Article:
$token = '';
    if (isset($form_state['values']['anon_token']))
        $token = $form_state['values']['anon_token'];

    if (!drupal_valid_token($token)) {
        // not a valid token!
        $path = current_path();
        $query = drupal_get_query_parameters();
        $url = url($path, array('query' => $query));

        // Setting this error will cause the form to fail validation.
        form_set_error('form_token', t('The form has become outdated. Copy any unsaved work in the form below and then <a href="@link">reload this page</a>.', array('@link' => $url)));
    }
}
  • vote up,this is good solution based on drupal form token policy, you simulate drupal form token policy with yours. – Yusef Jul 26 '16 at 13:54
  • This works, managed to stop CSRF with this. – Johann Combrink Jun 15 '18 at 11:42
2
+50

Usually the forms are built with token only for authenticated users. Tokens are session-bound and forms displayed to anonymous users are cached in cache_form table, and a token cannot be assigned for them. If you need a different token for a different purpose, then you can add one by yourself without using the #token key. Try using $form['my_special_token'] = some_token. Then add a validation function to check if the special token is valid.

In any case, your question needs more information about the "security reason" for adding a token. Perhaps then we can have a better idea of what to be done.

  • This is close to what I ended up doing, although I'm using drupal_get_token(). I will add an answer with my code below. – Whiskey Mar 5 '14 at 8:19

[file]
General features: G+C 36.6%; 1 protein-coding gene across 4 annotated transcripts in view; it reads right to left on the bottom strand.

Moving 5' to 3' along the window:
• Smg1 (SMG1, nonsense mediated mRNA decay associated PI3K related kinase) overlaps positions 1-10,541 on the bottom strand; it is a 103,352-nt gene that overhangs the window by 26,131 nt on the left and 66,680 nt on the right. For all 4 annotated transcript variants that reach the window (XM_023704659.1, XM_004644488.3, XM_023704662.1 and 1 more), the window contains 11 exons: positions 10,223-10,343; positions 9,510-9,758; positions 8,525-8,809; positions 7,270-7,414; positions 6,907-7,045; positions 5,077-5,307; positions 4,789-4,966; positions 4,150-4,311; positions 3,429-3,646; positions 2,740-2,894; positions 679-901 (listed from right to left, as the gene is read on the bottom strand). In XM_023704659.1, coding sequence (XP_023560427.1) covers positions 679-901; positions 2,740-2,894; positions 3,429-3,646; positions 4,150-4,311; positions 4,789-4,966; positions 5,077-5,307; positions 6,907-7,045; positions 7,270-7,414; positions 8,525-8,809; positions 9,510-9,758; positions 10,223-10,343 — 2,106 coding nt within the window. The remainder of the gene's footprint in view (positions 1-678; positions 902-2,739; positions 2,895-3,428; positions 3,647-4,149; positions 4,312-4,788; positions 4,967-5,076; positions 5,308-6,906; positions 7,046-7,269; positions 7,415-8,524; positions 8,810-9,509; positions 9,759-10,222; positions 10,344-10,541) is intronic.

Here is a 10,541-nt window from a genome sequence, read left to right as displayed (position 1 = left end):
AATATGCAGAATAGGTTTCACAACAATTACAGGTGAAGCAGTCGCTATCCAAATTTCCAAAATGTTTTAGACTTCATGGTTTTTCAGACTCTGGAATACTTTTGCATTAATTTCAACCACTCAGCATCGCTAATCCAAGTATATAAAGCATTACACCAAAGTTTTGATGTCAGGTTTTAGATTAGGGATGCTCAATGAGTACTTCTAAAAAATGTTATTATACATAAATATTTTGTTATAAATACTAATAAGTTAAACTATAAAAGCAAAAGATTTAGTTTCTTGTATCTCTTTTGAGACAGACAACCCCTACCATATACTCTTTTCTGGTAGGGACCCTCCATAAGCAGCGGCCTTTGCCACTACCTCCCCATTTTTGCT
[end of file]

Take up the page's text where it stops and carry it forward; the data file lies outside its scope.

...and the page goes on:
• I also added some extra info in the question with respect to the "security reason". – Whiskey Mar 5 '14 at 8:40
2

I also had the same use case come up in a previous project, where we needed form tokens attached to forms for anonymous users to ensure they were legitimate submissions from our site.

I used the following hook_form_alter code to add a token:

  if(!isset($form['#token'])) {
    $form['#token'] = $form_id;
    $form['form_token'] = array(
      '#id' => drupal_html_id('edit-' . $form_id . '-form-token'),
      '#type' => 'token',
      '#default_value' => mymodule_generate_token($form['#token']),
    );
  }

Then I used this custom function to generate the token for me:

function mymodule_generate_token($form_id){
  $secret = 'my-unique-string'; //could be todays date, whatever you want to make it.
  return drupal_hmac_base64($form_id, $secret. drupal_get_private_key() . drupal_get_hash_salt());
}

Then I also wrote a utility function which checks to see if the token coming from an anoymous form is valid:

function mymodule_check_valid_token($form_token, $form_id){
  return ($form_token == mymodule_generate_token($form_id));
}

Hope this helps

  • Thanks, this is very similar to what arsene lupin suggests and his answer was first, so I awarded him the bounty. But I upvoted yours for the code sample. – Whiskey Mar 5 '14 at 8:20
  • no problem, glad I could help out :) – Alex Kirsten Mar 5 '14 at 12:53